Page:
A new report from the Consumer Electronics Association (CEA) estimates that the average U.S. household spent $1,405 on consumer electronics in the past year. The CEA is the cheerleader for the consumer electronics industry, so take this result with a grain of salt. But with the average life span of a cell phone now down to 1.5 years, plus the enormous growth in the use of MP3 players, digital cameras and GPS units, it seems plausible that we might possibly be spending this much.
The CEA also estimates that 50% of U.S. households already have digital televisions (TVs with digital tuners), and that by the end of 2008, more than 50% will have HDTVs. Chris Ely, their senior market research analyst is quoted as citing the end of analog broadcasts and lower prices as the driving forces that has led to “many consumers deciding to upgrade their televisions“.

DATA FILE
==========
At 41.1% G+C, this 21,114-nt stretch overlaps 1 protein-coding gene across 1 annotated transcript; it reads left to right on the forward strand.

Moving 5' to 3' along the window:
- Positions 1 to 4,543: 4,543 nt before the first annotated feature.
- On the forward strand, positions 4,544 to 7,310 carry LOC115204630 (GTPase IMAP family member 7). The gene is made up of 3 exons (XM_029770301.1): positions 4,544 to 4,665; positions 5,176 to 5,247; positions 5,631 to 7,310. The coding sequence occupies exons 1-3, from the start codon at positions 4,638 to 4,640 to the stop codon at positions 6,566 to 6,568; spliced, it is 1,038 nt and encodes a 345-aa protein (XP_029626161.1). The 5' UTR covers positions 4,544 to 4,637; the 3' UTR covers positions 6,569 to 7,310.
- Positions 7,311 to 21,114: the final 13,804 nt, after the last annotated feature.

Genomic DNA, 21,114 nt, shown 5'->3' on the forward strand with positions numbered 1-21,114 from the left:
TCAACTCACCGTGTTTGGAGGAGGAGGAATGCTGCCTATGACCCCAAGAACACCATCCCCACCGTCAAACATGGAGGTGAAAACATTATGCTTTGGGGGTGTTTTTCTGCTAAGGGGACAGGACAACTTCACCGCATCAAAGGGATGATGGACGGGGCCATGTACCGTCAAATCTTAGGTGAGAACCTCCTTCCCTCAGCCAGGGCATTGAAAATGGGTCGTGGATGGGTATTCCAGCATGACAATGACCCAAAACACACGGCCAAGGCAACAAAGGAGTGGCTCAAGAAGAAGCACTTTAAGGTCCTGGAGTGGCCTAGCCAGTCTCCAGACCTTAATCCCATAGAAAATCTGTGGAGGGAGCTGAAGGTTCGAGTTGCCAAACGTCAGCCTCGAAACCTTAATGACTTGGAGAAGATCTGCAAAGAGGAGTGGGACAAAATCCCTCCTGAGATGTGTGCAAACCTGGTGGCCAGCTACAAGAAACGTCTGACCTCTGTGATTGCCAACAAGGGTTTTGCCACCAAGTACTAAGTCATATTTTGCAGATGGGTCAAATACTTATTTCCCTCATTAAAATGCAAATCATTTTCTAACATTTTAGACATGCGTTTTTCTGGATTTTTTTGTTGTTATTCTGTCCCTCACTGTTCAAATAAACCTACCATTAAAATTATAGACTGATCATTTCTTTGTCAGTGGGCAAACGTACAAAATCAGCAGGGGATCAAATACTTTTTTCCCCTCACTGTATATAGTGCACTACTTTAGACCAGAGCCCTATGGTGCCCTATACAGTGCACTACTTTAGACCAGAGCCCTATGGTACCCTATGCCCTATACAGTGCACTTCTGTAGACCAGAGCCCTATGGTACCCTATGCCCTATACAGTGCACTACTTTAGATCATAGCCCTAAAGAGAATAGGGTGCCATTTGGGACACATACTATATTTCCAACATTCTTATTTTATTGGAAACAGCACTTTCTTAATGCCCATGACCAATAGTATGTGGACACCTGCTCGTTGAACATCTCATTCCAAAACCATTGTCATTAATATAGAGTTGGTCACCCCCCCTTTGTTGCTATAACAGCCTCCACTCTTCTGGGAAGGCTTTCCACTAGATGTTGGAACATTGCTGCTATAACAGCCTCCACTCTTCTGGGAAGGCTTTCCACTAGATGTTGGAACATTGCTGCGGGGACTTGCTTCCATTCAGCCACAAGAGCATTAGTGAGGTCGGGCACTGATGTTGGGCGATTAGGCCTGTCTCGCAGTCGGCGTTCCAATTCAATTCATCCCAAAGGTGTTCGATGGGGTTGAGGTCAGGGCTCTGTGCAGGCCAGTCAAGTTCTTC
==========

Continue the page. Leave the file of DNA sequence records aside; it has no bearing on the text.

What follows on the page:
With the end of analog broadcasts only affecting fewer than one in four U.S. households, the weakened economy, and tighter credit, it seems to me that we’re reaching a fairly high penetration rate for HDTVs, and demand could well drop off significantly over the next six months. (Summer is traditionally a slow time for TV sales.) We’re probably in a significant over-supply situation already, so the question is this: just how low are manufacturers and retailers willing to cut their prices further, even while they are faced with increasing energy and labor costs? This summer could well prove to be the time to get a great bargain on a new HDTV.